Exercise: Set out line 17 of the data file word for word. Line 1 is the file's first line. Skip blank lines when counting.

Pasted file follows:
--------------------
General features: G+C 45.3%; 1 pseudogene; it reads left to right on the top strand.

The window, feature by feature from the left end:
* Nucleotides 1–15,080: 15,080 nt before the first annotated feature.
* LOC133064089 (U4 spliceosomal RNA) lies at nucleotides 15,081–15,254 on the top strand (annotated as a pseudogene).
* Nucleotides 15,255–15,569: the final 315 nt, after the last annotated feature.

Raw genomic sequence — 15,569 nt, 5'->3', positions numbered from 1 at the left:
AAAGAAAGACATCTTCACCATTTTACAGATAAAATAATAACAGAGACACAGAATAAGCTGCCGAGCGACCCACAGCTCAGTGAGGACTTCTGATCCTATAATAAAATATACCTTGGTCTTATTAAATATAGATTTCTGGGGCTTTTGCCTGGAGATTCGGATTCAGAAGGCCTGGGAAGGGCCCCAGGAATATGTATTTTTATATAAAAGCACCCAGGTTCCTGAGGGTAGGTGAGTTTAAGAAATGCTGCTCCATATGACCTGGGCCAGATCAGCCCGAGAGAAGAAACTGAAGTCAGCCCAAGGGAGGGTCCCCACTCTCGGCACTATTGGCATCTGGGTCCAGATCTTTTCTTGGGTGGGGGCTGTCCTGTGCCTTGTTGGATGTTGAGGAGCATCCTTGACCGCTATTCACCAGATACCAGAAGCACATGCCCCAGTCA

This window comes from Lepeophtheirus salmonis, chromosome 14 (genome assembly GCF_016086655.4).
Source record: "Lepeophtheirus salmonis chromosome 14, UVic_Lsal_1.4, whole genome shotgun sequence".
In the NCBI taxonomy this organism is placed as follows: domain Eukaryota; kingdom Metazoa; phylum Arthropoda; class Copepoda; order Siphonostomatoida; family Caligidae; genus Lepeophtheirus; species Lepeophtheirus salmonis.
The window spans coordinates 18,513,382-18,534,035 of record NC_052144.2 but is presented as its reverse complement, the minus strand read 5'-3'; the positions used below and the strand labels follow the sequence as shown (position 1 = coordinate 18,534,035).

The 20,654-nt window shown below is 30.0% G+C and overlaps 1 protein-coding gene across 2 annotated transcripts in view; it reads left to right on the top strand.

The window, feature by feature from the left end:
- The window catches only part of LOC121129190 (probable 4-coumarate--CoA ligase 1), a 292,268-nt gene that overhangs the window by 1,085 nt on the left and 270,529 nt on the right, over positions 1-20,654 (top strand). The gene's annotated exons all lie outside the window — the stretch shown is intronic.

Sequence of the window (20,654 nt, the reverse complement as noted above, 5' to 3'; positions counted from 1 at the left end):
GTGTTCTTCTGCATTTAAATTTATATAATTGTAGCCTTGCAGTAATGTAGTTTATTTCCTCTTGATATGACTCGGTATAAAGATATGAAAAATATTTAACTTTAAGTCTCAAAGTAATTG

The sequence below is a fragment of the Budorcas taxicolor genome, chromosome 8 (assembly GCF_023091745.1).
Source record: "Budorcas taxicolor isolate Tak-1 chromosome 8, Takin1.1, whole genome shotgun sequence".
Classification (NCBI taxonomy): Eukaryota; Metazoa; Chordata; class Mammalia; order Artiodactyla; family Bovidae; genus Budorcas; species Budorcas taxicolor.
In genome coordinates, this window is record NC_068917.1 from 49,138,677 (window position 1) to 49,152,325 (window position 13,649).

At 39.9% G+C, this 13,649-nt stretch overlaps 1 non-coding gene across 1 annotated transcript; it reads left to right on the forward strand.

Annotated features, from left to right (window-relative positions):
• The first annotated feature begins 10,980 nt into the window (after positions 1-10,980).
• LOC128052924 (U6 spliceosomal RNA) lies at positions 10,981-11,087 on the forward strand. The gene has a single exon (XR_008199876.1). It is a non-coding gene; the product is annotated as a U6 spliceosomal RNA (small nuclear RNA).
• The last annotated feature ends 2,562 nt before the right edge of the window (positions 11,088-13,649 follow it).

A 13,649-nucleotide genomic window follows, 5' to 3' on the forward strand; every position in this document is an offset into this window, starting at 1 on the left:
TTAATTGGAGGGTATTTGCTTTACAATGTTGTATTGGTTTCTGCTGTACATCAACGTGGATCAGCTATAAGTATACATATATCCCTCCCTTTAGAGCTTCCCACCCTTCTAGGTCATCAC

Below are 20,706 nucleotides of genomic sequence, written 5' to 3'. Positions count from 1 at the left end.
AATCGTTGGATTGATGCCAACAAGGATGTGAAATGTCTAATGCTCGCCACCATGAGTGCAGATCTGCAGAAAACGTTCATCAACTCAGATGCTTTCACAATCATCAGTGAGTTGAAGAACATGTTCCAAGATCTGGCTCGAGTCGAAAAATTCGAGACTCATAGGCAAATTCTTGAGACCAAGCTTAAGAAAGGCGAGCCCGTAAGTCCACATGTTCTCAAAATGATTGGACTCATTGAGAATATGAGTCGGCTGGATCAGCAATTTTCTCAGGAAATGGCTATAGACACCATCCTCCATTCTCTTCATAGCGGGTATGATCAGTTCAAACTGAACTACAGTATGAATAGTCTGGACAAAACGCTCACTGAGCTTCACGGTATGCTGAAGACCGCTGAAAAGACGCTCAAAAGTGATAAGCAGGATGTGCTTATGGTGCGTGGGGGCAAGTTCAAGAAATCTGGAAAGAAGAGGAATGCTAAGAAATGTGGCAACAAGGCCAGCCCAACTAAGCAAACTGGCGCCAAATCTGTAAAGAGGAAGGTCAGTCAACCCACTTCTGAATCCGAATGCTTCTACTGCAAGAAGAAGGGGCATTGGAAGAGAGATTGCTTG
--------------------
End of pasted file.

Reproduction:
The sequence below is a fragment of the Budorcas taxicolor genome, chromosome 8 (assembly GCF_023091745.1).